A few Tintypes/Ferrotypes from our collection

Like its close relative, the ambrotype, the tintype is a collodion negative on a thin sheet of iron that is japanned dark brown or black. The milky collodion forms the highlights and the unexposed areas show the dark backing to provide the shadows. Since the material is not tin a more accurate but less used name is ferrotype.

Introduced in 1850s along with the ambrotype the tintype was cheap and easier to make. It is not as fragile as the ambrotype and was often mounted in paper folders instead of the miniature cases that were needed to protect the more fragile ambrotype.

Because they were cheap they often show a more casual and spontaneous quality. Humor and a sense of playfulness are not uncommon in the tintype. We have a much higher proportion of informal and outdoor tintypes in our collection than daguerreotypes and ambrotypes. They were made in great numbers from the 1850s through the early years of the 20th century long after the daguerreotype and ambrotype were historic relics.

On the right is one of our most treasured tintypes. Three young women pose in a studio with a large camera on a stand. The cryptic writing reads "The Three Damnid" or "Danmid" "Wilhemina Greek Slave & Damnid or Danmid". We assume the they were referring to the Danaïds, daughters of Danaüs in Greek mythology. "Greek Slave" seems to be a reference to Hiram Powers famous stature but these young ladies are certainly more completely dressed than she! Wilhemina has defeated us as an art history reference.

The half plate tintype below shows six men on the top of Lookout Mountain in Tennessee. It seems likely that they are a group of civil war veterans who have returned to the site of the battle of Lookout Mountain. A number of photographers were known to photograph veterans visiting the site.

Daguerreotypes and ambrotypes often show painted studio backdrops. The backdrops in the tintype studio are often quite fanciful. Below a young man in a derby sits before a painted backdrop of the Statue of Liberty. This was most likely a souvenir of a visit to the Statue of Liberty.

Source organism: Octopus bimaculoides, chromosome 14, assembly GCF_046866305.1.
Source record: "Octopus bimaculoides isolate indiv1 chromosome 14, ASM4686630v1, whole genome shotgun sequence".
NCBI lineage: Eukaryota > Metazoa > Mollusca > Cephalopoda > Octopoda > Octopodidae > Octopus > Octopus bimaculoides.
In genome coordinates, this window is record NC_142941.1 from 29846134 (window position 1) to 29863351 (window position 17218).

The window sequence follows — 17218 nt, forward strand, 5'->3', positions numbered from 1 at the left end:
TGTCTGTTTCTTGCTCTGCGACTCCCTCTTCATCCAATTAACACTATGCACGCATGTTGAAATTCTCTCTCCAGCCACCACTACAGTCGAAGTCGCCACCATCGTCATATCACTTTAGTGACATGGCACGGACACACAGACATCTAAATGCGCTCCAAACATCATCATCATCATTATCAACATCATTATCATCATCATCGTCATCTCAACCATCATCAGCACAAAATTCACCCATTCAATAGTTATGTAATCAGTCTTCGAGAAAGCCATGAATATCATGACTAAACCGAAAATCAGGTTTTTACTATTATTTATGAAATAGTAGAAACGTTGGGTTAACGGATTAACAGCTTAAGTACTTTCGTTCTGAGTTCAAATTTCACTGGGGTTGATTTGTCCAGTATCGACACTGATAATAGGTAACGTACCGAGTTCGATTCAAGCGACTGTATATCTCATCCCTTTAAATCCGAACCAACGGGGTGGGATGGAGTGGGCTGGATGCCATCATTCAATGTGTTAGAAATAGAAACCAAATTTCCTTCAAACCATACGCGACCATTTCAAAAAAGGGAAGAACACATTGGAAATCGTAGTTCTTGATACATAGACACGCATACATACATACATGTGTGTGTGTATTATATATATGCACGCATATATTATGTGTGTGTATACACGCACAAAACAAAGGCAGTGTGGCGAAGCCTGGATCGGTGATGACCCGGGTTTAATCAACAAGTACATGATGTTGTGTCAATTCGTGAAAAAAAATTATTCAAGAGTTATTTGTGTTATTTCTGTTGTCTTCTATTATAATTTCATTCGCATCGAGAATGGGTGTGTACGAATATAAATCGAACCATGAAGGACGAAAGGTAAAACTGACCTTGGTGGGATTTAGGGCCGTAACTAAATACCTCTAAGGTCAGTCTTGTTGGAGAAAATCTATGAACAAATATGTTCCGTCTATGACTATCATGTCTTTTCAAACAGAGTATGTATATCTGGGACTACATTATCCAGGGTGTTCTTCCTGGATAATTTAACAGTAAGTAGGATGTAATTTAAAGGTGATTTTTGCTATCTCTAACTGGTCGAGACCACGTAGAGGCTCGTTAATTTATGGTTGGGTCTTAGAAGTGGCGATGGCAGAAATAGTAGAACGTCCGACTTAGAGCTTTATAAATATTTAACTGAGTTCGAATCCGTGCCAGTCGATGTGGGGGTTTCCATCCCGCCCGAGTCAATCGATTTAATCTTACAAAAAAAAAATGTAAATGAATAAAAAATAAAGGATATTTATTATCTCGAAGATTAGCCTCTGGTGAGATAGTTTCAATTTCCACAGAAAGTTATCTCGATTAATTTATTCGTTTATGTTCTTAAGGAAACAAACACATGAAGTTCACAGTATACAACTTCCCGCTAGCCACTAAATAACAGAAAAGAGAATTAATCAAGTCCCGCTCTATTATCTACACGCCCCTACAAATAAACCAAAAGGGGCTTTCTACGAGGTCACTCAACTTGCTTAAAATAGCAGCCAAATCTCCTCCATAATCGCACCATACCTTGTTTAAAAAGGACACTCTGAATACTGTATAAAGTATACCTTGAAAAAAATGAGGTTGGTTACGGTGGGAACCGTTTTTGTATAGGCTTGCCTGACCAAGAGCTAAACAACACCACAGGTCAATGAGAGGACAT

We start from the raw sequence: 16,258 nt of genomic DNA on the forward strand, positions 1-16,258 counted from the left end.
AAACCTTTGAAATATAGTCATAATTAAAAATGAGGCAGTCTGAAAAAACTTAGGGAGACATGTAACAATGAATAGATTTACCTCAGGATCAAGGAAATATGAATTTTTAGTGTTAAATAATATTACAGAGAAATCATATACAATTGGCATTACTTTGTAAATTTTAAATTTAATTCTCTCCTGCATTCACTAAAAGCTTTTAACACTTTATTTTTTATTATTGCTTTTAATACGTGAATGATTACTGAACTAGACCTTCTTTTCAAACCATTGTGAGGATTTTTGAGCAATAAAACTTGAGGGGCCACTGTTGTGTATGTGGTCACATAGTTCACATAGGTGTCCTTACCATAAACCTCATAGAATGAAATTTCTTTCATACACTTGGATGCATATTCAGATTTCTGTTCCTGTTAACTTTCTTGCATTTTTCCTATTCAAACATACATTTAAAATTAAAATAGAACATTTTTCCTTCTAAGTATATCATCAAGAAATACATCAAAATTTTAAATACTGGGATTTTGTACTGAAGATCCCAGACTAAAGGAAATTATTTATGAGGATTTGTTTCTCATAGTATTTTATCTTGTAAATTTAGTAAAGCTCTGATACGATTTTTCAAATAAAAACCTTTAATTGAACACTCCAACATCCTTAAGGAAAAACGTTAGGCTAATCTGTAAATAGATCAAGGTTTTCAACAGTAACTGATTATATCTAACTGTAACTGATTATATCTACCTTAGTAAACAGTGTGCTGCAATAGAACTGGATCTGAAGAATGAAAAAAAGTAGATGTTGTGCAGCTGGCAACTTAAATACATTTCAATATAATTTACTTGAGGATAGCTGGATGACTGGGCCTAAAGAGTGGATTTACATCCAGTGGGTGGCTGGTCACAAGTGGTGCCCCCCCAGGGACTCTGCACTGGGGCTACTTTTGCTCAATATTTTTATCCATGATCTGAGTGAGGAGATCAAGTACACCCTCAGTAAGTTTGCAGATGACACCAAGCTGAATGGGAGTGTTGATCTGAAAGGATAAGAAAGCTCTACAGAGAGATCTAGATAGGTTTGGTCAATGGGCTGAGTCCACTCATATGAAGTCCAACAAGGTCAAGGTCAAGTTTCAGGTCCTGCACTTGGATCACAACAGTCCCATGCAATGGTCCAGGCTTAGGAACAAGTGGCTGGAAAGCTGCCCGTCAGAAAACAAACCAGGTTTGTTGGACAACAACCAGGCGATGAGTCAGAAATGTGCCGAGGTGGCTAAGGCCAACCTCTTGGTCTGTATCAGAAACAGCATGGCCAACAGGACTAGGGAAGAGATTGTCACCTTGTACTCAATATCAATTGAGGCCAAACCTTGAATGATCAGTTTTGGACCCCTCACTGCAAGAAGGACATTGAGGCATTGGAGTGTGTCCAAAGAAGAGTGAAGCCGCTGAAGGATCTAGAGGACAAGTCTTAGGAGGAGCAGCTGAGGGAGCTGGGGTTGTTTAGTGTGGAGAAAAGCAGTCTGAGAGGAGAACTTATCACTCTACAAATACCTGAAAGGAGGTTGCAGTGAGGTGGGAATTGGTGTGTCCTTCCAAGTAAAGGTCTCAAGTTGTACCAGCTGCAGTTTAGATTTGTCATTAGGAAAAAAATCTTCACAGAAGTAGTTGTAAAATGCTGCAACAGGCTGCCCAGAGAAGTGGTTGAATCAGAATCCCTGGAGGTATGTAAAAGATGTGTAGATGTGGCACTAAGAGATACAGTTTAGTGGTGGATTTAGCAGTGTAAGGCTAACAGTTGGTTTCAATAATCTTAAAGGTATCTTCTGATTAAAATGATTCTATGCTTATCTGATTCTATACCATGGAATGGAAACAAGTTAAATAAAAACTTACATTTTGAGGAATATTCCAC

The large tintype on the right shows a backyard tennis party of five men and four women. One of the women sitting on the grass under an umbrella strums a tennis racket held like a guitar. The casual framing and informal poses would label it a "snapshot" in any period.

In the row below are two tintypes that show very different approaches to style and costume. In the first image, below left, two young men stand before a studio backdrop wearing leather aprons and holding hammers. They are workmen of some kind, perhaps blacksmiths. While this kind of occupational image is seen in earlier processes we have found they are more common in tintypes.

Even though the tintype was often casual it was also sometimes very formal. In the second image, below right, a black woman poses for her picture in what must be her "Sunday best" dress, gold jewelry, and an extraordinary hat.One hand rests on a book and the other on the arm of a posing chair. Her earrings, ring, chains, and locket have all been retouched in gold.


Cased Images
Ferrotypes/Tintypes < You are Here

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**NOTE** All items on the Collection of Collections web site are in our private collection and are NOT for sale. From time to time duplicate items from our collection will be offered for sale in the Do You Remember This? shop on the GoAntiques cyber mall. Visit the Do You Remember This? inventory page for photographica and toaster related collectibles.

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Updated on 11/2005